After a winding road of pandemic awards shows, the end of the 2021 film awards season is at last upon us. On April 25, the highly anticipated 93rd Academy Awards — also known as the Oscars — took place live and in-person at Union Station in Los Angeles.
Though it had already broken tradition by leaving behind its historic Dolby Theatre venue, the Oscars attempted to recreate its pre-pandemic atmosphere as much as possible, allowing only in-person acceptance speeches and attendees to unmask while on camera.
This was a considerable departure from other ceremonies this year, shows from the Golden Globes to the Screen Actors Guild Awards fully embraced a virtual modality. The Academy, instead, made a point to roll out the red carpet and bring the nominees to Los Angeles — an unprecedented move that could yield polarizing results. Having seen my fair share of virtual awards shows since the pandemic hit, though, I was glad for a change of pace and the possibility of a semblance of normalcy once more.
The ceremony began in a wonderfully cinematic way, with the camera following actress and director Regina King as she made her way through the transformed Union Station. There was no better way to showcase the stunning production design, which all but completely morphed Union Station’s outdoor spaces into an art deco lounge nestled beneath a ceiling of flowers. All the while, vibrant credits rolled on screen.
King proceeded to open the show, which had no host for the second consecutive year. Her classy monologue made for a great beginning, trading the sometimes cringe-worthy jokes of years past with important, timely remarks about the pandemic and police violence.
After she finished, no time was spared in jumping into presenting the categories, with one followed by the other in relatively quick succession. However, this year’s show had a few notable changes, the foremost of which was presently evident when the first category of the night, Best Original Screenplay, was presented.
Rather than rattling off nominee names as per usual, the presenter singled each one out to describe their firsts, mainly either first jobs in the industry or first cinematic experiences. Rare and refreshing, the Oscars took the time to acknowledge the people behind the famous names and injected a personal tone into the ceremony. This trend continued throughout the night, giving us often heartwarming glimpses into nominees in categories from Best Costume Design to Best Animated Feature.
It was this very idea that made for an exceptional presentation of the Best Director category. Presenter Bong Joon-ho, last year’s winner in the category for his masterpiece Parasite, presented each of the five nominees’ responses to what directing means to them from Seoul.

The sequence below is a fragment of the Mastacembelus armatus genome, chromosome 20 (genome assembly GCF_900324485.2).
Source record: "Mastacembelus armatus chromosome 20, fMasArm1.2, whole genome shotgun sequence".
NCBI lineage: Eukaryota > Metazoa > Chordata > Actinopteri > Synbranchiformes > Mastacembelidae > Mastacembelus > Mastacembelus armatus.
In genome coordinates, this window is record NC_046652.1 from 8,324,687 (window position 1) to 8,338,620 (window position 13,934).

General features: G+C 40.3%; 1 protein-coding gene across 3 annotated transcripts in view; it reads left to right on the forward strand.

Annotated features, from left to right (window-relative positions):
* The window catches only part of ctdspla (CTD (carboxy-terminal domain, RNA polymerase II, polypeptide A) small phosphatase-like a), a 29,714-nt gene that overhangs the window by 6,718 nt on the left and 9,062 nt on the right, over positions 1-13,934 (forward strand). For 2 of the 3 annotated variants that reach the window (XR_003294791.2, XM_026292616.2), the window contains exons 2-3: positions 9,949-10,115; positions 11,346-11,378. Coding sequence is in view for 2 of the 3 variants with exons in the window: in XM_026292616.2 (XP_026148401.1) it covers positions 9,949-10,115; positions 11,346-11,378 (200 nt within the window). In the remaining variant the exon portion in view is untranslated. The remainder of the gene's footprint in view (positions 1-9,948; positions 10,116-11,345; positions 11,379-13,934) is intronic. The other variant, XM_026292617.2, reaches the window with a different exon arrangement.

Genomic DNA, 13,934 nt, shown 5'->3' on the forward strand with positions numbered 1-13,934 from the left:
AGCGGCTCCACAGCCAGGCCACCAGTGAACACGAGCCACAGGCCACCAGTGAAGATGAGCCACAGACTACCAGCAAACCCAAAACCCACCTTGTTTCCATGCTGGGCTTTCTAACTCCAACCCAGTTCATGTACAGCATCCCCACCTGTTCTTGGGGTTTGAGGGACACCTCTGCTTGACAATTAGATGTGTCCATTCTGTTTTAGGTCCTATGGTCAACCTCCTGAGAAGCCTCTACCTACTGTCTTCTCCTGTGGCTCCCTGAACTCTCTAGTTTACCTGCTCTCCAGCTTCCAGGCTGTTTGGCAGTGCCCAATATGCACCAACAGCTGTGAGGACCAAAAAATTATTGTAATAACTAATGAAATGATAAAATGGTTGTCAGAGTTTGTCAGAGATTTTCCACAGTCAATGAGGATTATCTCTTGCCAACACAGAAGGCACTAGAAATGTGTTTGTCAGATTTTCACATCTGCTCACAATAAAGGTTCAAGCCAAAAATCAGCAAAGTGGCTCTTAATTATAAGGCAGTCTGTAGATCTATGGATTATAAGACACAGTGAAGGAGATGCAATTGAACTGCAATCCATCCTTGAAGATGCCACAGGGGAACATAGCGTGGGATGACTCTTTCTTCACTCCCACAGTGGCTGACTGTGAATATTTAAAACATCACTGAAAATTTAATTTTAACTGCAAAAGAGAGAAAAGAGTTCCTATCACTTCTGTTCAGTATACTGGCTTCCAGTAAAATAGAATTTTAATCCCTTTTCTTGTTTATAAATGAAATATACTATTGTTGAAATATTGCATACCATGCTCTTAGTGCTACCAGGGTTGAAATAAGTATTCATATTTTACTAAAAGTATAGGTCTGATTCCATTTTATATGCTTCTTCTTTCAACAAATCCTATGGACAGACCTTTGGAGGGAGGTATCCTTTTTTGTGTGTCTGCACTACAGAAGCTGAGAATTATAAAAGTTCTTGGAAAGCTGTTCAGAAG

This served as the perfect build-up to the announcement of the winner, which was Chloé Zhao for her stirring film Nomadland. Though she had been a clear frontrunner for months, her win was history in the making as the first Asian woman and woman of color to win Best Director. It was empowering for me, as a Chinese Canadian, to see the top honor passed from one great Asian filmmaker to another, watching them blaze the way for those to come right before my eyes.
Another change I greatly welcomed was the decision to not cap the acceptance speeches at all — a world away from the 45-second time limits of last year. It allowed for insightful speeches to thrive, which I believe was worth the cost of a few dreaded laundry list speeches sneaking in too.
Director Thomas Vinterberg’s speech after his Best International Feature win stood out both for his wry sense of humor and his touching tribute to his late daughter. Youn Yuh-jung’s historic win for her role in Minari was paired with a hilarious yet earnest speech that quickly became the talk of the night.
But of course, like all shows, the Oscars wasn’t without its faults. The traditional In Memoriam portion of the ceremony, devoid of a live musical performance and with names flashing by too quickly, seemed to be trying to make up for lost time rather than give a respectful, proper tribute to those who had passed on.
A second ill-informed decision was the choice to mix it up and end with presenting Best Actor rather than the customary Best Picture category. While all bets were on the late Chadwick Boseman to win the statue, Best Actor instead went to Anthony Hopkins, for his role in The Father. His inability to attend in-person meant that no acceptance speech could be made, leaving the show to end abruptly with lots of confusion.
Though the finale may have underwhelmed, the Oscars were filled with highs that undoubtedly made it a milestone in the entertainment industry. People of color shone in an assortment of categories, including Best Makeup and Hairstyling, Best Live Action Short Film and Best Supporting Actress. And of course, new ground was broken with Best Picture, which was, in an immensely raw moment, scooped up by Nomadland. Much work must still be done when it comes to diversity in the film industry, but this year’s Oscars mark one of many promising first steps.
Throughout the night, the ceremony maintained an intimate, even casual feel at times, while expertly preserving its prestige and weight. Seeing such passion and tenacity on display, I came away more than inspirited. If anything, the Oscars served as a reminder of the power of film, its ability to break through boundaries and set new precedents, forging authentic human connections even in these uncommon times.